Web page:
Seniors’ advocate would serve Manitobans well

If it’s not too soon to point to a positive result of the pandemic crisis, light has been shone on the dire plight of many seniors. Now that we know, we also know this: there is a need for Manitoba to finally establish an Office of the Seniors Advocate.

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Opinion

Hey there, time traveller!
This article was published 04/02/2021 (603 days ago), so information in it may no longer be current.

If it’s not too soon to point to a positive result of the pandemic crisis, light has been shone on the dire plight of many seniors. Now that we know, we also know this: there is a need for Manitoba to finally establish an Office of the Seniors Advocate.

It’s possible many Manitobans were previously unaware of the inhumane conditions endured by vulnerable members of this province’s older generation. But claims of “I didn’t know how bad it was for seniors” lost all credibility in the past year, as attention was focused on institutional tragedies that are the shame of Manitoba and many other provinces.

We won’t soon forget — and we shouldn’t — the accounts of seniors in long-term care homes lying helpless in their beds, sometimes lodged in the same room with residents who were infectious with the virus, sometimes left in soiled bedclothes as their agonizing calls of help went unanswered in institutions that were poorly staffed and maintained.

We won’t soon forget– and we shouldn’t – the accounts of seniors in long-term care homes lying helpless in their beds.

Who spoke for these victims? Distressed family members went to the media in an attempt to advocate for their loved ones, hoping the publicity would embarrass the appropriate authorities into action, since the complex functioning of government is too often impenetrable to those on the outside.

Helping seniors cope with COVID-19 would have been a top priority for a seniors’ advocate office, if Manitoba had one.

The provincial government has been repeatedly offered, and has seemingly ignored, advice to create and empower such an advocate. The Liberals pushed for it in 2016. The Manitoba branch of the Canadian Centre for Policy Alternatives last June published a well-researched paper on the importance of such a position. The NDP joined the call at a media briefing last Tuesday.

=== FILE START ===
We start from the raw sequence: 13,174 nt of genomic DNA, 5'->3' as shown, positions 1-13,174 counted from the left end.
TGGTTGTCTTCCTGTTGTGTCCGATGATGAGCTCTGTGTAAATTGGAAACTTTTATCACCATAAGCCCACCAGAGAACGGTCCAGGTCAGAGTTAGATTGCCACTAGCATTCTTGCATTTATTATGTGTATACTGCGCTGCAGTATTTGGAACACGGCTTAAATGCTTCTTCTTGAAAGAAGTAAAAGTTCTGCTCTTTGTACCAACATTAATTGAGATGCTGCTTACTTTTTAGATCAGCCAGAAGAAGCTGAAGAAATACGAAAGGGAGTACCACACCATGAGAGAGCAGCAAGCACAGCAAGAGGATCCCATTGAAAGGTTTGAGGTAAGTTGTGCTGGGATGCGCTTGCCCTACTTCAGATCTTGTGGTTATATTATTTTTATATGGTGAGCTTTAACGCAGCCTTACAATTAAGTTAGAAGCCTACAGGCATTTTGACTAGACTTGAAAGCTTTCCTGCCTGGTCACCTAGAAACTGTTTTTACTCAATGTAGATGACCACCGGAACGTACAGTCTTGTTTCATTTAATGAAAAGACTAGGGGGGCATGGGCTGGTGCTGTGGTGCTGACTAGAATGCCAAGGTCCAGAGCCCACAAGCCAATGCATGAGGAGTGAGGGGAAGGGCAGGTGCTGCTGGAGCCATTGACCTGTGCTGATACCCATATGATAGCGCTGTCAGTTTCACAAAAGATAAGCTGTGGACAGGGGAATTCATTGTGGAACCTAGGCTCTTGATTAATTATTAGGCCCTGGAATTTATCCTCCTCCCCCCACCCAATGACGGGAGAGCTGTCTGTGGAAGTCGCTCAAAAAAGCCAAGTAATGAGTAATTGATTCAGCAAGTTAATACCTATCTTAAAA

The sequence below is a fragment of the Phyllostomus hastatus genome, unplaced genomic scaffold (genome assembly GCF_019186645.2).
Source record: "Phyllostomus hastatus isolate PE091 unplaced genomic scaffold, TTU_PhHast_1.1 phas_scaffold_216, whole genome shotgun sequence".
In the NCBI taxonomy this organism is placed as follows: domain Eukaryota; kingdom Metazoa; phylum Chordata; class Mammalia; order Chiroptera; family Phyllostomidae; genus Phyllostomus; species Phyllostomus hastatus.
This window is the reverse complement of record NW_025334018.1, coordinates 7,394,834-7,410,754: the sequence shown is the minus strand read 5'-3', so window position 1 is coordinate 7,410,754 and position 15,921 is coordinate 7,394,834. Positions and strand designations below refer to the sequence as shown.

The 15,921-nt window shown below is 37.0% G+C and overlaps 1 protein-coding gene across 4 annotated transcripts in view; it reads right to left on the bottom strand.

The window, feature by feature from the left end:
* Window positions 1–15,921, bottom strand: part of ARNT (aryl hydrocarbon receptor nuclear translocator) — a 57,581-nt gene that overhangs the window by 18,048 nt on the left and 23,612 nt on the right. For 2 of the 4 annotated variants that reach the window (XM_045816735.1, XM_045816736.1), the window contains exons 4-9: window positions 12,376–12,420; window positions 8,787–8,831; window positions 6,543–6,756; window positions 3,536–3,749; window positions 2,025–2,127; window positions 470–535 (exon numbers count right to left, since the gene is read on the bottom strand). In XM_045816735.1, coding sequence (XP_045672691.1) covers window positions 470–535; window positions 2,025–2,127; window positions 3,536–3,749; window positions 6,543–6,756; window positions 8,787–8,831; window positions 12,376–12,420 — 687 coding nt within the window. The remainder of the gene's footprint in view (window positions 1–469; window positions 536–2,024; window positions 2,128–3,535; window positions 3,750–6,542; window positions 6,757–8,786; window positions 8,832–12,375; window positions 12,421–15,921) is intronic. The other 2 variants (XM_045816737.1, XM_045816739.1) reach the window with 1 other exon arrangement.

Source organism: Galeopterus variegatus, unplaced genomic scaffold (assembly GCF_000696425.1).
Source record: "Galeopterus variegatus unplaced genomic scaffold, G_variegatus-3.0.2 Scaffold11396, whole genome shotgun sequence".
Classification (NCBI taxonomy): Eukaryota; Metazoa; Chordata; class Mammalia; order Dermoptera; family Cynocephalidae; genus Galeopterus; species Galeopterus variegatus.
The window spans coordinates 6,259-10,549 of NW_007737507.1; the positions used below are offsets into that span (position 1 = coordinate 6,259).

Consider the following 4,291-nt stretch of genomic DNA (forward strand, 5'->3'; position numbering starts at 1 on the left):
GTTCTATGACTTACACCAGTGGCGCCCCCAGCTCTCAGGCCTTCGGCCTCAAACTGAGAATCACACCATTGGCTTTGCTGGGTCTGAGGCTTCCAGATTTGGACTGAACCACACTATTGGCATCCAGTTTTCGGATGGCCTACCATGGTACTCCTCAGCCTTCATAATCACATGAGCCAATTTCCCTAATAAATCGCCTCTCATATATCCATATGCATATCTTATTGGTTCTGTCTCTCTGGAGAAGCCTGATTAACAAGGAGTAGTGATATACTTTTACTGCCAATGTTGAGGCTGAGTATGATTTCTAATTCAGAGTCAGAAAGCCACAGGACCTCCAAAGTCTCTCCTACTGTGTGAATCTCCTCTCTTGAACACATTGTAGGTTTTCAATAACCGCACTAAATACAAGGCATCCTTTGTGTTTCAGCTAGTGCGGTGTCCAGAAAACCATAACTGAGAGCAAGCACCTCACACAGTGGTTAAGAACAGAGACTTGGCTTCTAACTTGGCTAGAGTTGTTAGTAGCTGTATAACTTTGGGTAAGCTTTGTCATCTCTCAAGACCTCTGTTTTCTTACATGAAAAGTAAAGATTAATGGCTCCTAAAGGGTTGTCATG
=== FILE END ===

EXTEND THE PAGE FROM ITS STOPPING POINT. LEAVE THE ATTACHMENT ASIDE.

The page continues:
The commendable proposal — at least, it seems commendable to everyone except the government with the power to make it happen — would staff an office dedicated to the interests of seniors. It would speak for the aforementioned residents of long-term care homes but, more widely, it would expose systemic challenges facing all seniors and raise awareness of available resources.

The advocate’s office would have independence, investigative power and dedicated funding. It would report publicly to the legislature, not privately to the government.

The advocate’s office would have independence, investigative power and dedicated funding. It would report publicly to the legislature, not privately to the government.

For example, the advocate could highlight the need for the provincial government to make public the regular reports of inspections of care-home facilities, bringing Manitoba in line with other provinces where such inspections are public — information that is valuable to the families of residents of these homes.

If this proposed framework of the seniors’ advocate’s office sounds familiar, it’s because it resembles the Office of the Manitoba Advocate for Children and Youth, which has operated since 1992.

MIKE DEAL / WINNIPEG FREE PRESS Manitoba Premier Brian Pallister now has an opportunity to put his words into action by leading his government in the creation of a seniors’ advocate.
While the seniors’ advocate would benefit all Manitoba seniors, not just those in long-term care homes, the past year’s horror stories, which described nothing short of institutionalized inhumanity, should be the tipping point that finally convinces the provincial government of the need to give seniors a voice of power.

The maxim “respect your elders” may be a cliché, but the sentiment still means something for many Manitobans. Premier Brian Pallister seemed to echo that attitude earlier in the pandemic when, with tears in his eyes and emotion in his voice, he expressed great concern for the pandemic dangers faced by Manitoba’s seniors.

Mr. Pallister now has an opportunity to put his words into action by leading his government in the creation of a seniors’ advocate. It’s a much-needed and overdue step toward giving older Manitobans the dignity they deserve.

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